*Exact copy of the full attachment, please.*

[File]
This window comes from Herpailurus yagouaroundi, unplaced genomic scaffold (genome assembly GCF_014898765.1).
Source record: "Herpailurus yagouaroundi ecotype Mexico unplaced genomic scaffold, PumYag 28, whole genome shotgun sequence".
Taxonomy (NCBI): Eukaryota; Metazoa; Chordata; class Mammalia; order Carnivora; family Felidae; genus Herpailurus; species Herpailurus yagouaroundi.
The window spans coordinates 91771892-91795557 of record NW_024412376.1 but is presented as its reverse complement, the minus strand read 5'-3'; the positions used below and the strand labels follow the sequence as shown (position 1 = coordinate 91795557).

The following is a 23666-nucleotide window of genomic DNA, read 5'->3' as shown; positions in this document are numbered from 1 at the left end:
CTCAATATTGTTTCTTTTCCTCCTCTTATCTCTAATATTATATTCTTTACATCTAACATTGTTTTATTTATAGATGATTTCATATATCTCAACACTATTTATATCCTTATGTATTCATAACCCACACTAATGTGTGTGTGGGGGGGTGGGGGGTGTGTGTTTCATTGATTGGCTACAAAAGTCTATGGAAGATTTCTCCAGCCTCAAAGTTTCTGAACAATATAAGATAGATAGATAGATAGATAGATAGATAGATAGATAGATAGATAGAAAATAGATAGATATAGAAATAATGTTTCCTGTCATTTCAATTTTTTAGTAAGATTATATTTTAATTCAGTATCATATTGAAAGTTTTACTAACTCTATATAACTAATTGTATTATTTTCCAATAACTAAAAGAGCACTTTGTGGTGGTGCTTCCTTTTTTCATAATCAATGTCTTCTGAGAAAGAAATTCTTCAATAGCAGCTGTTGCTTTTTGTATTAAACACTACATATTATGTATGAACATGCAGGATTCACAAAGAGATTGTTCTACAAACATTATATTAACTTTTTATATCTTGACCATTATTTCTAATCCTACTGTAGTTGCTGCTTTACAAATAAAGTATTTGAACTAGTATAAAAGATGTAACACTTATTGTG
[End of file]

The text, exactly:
This window comes from Herpailurus yagouaroundi, unplaced genomic scaffold (genome assembly GCF_014898765.1).
Source record: "Herpailurus yagouaroundi ecotype Mexico unplaced genomic scaffold, PumYag 28, whole genome shotgun sequence".
Taxonomy (NCBI): Eukaryota; Metazoa; Chordata; class Mammalia; order Carnivora; family Felidae; genus Herpailurus; species Herpailurus yagouaroundi.
The window spans coordinates 91771892-91795557 of record NW_024412376.1 but is presented as its reverse complement, the minus strand read 5'-3'; the positions used below and the strand labels follow the sequence as shown (position 1 = coordinate 91795557).

The following is a 23666-nucleotide window of genomic DNA, read 5'->3' as shown; positions in this document are numbered from 1 at the left end:
CTCAATATTGTTTCTTTTCCTCCTCTTATCTCTAATATTATATTCTTTACATCTAACATTGTTTTATTTATAGATGATTTCATATATCTCAACACTATTTATATCCTTATGTATTCATAACCCACACTAATGTGTGTGTGGGGGGGTGGGGGGTGTGTGTTTCATTGATTGGCTACAAAAGTCTATGGAAGATTTCTCCAGCCTCAAAGTTTCTGAACAATATAAGATAGATAGATAGATAGATAGATAGATAGATAGATAGATAGATAGAAAATAGATAGATATAGAAATAATGTTTCCTGTCATTTCAATTTTTTAGTAAGATTATATTTTAATTCAGTATCATATTGAAAGTTTTACTAACTCTATATAACTAATTGTATTATTTTCCAATAACTAAAAGAGCACTTTGTGGTGGTGCTTCCTTTTTTCATAATCAATGTCTTCTGAGAAAGAAATTCTTCAATAGCAGCTGTTGCTTTTTGTATTAAACACTACATATTATGTATGAACATGCAGGATTCACAAAGAGATTGTTCTACAAACATTATATTAACTTTTTATATCTTGACCATTATTTCTAATCCTACTGTAGTTGCTGCTTTACAAATAAAGTATTTGAACTAGTATAAAAGATGTAACACTTATTGTG